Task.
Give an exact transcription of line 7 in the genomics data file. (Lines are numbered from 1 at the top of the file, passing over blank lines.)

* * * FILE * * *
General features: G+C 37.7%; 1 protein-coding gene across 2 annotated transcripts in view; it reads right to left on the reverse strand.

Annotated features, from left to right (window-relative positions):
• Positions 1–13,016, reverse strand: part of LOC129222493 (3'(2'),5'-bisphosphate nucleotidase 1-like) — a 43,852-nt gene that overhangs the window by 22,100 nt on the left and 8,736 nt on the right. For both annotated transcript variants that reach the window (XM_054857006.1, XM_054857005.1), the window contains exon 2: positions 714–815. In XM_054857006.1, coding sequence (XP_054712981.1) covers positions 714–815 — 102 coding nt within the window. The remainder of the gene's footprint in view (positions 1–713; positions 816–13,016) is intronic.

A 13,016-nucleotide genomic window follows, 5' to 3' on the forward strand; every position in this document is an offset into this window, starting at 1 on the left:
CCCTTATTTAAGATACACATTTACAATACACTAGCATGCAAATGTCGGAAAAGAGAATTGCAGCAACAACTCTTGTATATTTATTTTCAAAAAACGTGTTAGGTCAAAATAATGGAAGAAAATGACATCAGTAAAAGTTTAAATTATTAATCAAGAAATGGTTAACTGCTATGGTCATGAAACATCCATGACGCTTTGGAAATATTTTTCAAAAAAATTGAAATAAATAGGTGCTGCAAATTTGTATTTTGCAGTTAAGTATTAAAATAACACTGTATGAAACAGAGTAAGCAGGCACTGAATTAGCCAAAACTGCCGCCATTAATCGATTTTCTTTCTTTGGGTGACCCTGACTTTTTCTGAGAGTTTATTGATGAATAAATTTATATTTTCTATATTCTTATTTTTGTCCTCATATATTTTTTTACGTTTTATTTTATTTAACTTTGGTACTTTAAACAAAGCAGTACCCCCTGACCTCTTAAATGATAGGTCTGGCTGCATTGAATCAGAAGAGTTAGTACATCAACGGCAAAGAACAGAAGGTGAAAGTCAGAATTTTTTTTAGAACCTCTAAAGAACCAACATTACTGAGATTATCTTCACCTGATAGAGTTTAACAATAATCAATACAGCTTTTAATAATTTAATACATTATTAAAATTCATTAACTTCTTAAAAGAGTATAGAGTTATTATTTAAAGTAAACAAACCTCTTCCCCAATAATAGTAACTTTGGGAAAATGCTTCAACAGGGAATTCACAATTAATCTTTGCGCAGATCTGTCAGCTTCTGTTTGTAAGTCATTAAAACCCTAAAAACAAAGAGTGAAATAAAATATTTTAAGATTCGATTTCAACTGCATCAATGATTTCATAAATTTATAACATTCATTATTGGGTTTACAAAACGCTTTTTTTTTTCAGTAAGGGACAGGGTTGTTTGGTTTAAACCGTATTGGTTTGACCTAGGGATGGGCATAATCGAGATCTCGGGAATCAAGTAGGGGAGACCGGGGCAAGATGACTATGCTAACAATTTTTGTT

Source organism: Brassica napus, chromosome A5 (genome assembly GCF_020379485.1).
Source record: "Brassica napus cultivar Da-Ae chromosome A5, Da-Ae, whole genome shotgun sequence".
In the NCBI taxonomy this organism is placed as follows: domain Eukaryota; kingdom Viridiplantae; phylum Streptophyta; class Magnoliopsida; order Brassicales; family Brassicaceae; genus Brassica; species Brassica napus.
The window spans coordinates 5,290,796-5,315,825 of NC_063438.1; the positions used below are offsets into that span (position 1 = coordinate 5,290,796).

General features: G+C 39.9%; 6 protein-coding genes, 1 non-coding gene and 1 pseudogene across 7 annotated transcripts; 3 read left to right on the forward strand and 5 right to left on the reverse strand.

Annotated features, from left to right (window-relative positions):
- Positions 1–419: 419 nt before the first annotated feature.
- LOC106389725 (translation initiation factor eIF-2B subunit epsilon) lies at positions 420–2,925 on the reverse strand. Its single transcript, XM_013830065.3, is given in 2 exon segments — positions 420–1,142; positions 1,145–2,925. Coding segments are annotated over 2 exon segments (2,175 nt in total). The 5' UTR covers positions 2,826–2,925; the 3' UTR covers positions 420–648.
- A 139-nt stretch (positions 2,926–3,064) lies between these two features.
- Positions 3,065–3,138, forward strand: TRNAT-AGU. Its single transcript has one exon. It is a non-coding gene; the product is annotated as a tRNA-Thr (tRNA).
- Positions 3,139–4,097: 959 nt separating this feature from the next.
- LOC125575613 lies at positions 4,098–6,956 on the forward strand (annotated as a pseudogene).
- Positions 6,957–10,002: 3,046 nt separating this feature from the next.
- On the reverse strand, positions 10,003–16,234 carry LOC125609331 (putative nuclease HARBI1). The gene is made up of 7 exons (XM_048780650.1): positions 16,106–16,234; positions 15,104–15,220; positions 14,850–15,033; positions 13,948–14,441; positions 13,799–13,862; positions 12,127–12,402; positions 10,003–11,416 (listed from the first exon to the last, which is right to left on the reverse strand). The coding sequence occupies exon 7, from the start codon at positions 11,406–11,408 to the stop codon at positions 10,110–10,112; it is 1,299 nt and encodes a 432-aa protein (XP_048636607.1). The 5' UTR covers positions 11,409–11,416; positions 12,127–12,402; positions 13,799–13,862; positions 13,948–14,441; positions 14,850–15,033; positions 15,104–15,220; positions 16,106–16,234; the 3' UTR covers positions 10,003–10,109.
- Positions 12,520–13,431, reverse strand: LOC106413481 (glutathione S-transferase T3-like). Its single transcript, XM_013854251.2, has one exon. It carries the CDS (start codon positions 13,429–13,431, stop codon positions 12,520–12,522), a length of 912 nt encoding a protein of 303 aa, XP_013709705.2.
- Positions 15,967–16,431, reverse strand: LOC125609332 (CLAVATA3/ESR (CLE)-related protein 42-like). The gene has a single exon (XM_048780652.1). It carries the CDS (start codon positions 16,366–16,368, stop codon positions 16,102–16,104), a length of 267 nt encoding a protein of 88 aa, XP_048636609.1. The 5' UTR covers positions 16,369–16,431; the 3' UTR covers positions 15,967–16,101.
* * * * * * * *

Source record: "Brassica napus cultivar Da-Ae chromosome A5, Da-Ae, whole genome shotgun sequence".